Not only did New Orleans birth a new style of food, but it is also the founding place of the only indigenous American music – jazz. Renowned musicians such as cornet player, Buddy Bolden, soprano saxophonist Sidney Bechet, and the world famous trumpeter Louis Armstrong all called New Orleans home. Jazz is truly a byproduct of the cultural history of New Orleans, since it came about from the influx of European, African, and Caribbean music that settlers and slaves brought with them to NOLA during the 18th century; these different styles became permanently mixed as more Blacks were freed and the population of multiracial people grew throughout the city. Fueled by the relaxed, liberal attitude of the city, this fusion of music came to be known as jazz.

Jazz Players

The music style of jazz originated from many different traditions that the Blacks, Germans, Irish, and Italians settling in uptown New Orleans introduced into the city. The “Creoles of color,” who were extremely skilled musicians of both African and European heritage, brought their professionalism. African slaves introduced New Orleans to African drumming and dancing, a tradition that, even as slaves, they upheld every Sunday, gathering in what came to be known as Congo Square, which is located across Rampart Street, just behind the French Quarter.


After the dancing in Congo Square was shut down during the Civil War, Blacks began to organize in “gangs of Mardi Gras Indians;” they would paint their faces in the style of the Native Americans and parade through the streets, challenging rival gangs to battles of strength. Sure enough, these shows consisted of call-and-response chanting, as well as drumming, both of which evolved from West African and Caribbean cultures. Finally, at the close of the 19th century, syncopated music, such as the cakewalk and the minstrel tune, the roots for which originated in Black communities, became the craze of the nation, and the seeds of jazz were planted (Jazz History, 2006).

Burial Traditions

A unique aspect of New Orleans culture surrounds the city’s method of burying the dead. NOLA is quite famous for the “jazz funeral,” which is a lavish extravagance that, unfortunately and ironically, the poor of the city never get to experience until it is being held for themselves. Furthermore, Blacks in New Orleans were never allowed to hold jazz funerals until the 1970’s, which was just one way in which this significant subpopulation’s culture was stifled. However, in the past 35 years, jazz funerals have gained great popularity and have evolved to include a larger parade of people and more modern music.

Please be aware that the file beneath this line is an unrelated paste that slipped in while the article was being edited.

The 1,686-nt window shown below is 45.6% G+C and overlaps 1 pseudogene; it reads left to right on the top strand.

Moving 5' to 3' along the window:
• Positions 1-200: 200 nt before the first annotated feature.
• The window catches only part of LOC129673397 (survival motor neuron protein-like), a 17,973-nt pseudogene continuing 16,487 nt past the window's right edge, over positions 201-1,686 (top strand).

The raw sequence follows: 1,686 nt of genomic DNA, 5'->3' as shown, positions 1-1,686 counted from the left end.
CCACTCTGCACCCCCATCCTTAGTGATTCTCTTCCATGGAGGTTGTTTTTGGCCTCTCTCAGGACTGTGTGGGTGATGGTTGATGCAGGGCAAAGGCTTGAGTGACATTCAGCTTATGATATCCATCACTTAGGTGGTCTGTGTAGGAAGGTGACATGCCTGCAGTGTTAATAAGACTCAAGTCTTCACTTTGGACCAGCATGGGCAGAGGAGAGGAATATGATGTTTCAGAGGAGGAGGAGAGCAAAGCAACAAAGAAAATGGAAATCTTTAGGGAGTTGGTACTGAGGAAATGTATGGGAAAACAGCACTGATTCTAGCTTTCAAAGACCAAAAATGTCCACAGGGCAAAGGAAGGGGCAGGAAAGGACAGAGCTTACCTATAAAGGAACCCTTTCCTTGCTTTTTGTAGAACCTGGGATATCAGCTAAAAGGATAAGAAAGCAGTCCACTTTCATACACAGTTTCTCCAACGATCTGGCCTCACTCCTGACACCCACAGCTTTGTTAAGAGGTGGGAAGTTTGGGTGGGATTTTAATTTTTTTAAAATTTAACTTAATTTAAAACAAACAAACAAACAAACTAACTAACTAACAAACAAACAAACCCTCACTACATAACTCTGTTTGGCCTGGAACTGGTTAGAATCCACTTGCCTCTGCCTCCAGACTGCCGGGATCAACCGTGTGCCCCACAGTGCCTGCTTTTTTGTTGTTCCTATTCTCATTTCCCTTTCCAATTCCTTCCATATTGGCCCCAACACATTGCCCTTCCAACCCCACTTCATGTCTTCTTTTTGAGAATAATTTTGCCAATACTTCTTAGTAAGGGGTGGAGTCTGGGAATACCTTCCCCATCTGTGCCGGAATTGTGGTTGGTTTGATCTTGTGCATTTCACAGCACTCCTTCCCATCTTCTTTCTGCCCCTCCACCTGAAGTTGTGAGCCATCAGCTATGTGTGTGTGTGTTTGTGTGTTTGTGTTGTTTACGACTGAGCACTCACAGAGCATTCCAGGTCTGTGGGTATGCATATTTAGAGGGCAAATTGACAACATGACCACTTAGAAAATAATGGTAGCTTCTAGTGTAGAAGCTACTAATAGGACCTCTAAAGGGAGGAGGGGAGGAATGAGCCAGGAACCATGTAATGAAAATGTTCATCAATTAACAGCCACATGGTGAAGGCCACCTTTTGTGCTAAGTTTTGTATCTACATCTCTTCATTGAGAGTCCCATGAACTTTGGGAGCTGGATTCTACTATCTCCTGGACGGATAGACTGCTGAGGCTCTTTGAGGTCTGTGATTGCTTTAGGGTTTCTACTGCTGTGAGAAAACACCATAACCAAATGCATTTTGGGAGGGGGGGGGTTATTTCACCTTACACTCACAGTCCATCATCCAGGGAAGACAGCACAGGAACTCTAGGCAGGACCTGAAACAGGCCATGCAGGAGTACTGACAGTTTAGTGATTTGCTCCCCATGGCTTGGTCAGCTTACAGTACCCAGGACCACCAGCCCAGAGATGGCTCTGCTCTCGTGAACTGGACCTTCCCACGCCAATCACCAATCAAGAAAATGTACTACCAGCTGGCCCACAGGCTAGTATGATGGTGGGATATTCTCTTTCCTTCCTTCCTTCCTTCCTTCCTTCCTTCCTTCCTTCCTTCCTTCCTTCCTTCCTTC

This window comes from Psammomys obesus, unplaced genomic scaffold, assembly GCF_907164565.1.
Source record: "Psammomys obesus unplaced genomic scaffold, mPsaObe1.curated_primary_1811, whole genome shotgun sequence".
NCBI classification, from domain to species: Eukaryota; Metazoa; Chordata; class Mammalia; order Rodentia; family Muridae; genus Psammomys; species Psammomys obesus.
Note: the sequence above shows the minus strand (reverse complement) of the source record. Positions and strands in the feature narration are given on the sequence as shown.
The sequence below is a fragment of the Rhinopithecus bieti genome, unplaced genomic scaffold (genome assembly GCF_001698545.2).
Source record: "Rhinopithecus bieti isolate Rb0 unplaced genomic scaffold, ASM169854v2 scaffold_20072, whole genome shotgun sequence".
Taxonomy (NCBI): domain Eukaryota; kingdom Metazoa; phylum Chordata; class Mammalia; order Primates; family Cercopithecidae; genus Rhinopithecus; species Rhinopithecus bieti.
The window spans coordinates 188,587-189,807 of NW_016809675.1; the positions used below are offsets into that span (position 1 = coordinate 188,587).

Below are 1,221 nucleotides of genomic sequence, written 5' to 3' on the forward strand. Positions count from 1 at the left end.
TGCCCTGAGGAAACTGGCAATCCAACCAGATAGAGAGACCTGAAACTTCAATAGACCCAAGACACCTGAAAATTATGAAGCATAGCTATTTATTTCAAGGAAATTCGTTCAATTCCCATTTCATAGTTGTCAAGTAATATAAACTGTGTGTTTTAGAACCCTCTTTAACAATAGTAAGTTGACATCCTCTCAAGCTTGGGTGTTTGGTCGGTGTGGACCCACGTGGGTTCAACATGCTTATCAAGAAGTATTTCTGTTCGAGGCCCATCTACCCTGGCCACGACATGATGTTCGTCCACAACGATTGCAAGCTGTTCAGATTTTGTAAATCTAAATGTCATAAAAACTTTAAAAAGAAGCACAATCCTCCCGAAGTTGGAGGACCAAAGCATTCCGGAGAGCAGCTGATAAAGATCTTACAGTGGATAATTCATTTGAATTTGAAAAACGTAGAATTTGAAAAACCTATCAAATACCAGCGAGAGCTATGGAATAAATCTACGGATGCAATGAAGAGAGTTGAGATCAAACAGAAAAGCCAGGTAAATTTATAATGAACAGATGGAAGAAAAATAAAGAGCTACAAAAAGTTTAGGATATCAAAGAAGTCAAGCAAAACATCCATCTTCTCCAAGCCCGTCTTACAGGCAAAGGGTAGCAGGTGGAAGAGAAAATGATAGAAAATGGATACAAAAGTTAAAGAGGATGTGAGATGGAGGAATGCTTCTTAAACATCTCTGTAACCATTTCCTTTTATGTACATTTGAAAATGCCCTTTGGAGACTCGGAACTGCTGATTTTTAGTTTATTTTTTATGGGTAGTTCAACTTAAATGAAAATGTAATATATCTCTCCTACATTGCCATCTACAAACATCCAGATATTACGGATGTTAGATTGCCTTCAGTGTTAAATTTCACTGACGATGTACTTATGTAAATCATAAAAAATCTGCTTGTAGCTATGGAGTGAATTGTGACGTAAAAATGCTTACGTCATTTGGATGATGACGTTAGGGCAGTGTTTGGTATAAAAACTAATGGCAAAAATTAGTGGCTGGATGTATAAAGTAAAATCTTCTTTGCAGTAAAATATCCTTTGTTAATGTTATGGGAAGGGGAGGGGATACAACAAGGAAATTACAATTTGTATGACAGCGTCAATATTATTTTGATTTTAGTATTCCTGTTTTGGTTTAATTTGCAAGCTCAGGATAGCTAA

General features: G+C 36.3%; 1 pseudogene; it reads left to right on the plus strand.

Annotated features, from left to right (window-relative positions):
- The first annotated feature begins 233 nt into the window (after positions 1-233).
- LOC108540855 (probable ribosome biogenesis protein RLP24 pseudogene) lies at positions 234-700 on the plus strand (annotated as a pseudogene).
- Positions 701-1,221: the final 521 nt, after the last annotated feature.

The funeral is broken up into two parts: the “somber journey” to the cemetery and the jubilant return from it. According to tradition, the brass band arrives at the place where family and friends are paying their respects to the deceased (usually in a funeral parlor or church) and the musical ensemble leads a solemn procession of mourners through the streets, playing traditionally Black Protestant hymns, such as “Just a Closer Walk With Thee.” At the head of the march is the grand marshal, who is either part of the band or of the social club of the departed; this figure sets the grave mood of the procession by dressing all in black, holding his black hat in his hands, and, with his head up high, marching slowly to the graveyard. If the family can afford it, the open casket is pulled by a horse-drawn carriage.

Full Jazz Funeral

       After the deceased has been laid to rest, the band guides the march away from the grave, and once everyone is a respectable distance from the site, the lead trumpeter gives a two-note signal to the percussionists begin to play the “second line” beat, an indication that the celebration is about to start. The grievers open gorgeously-decorated umbrellas and fall in line with the band as everyone begins to perform the strut-like dance called the “booty bounce” to the music of songs such as “Didn’t He Ramble,” As the now festive parade returns from the graveyard, the joyous music alerts the neighbors of the impending celebration and the dancing grand marshal among the second-liners serves as assurance “that another soul has gone on home” (Marsalis, 1998).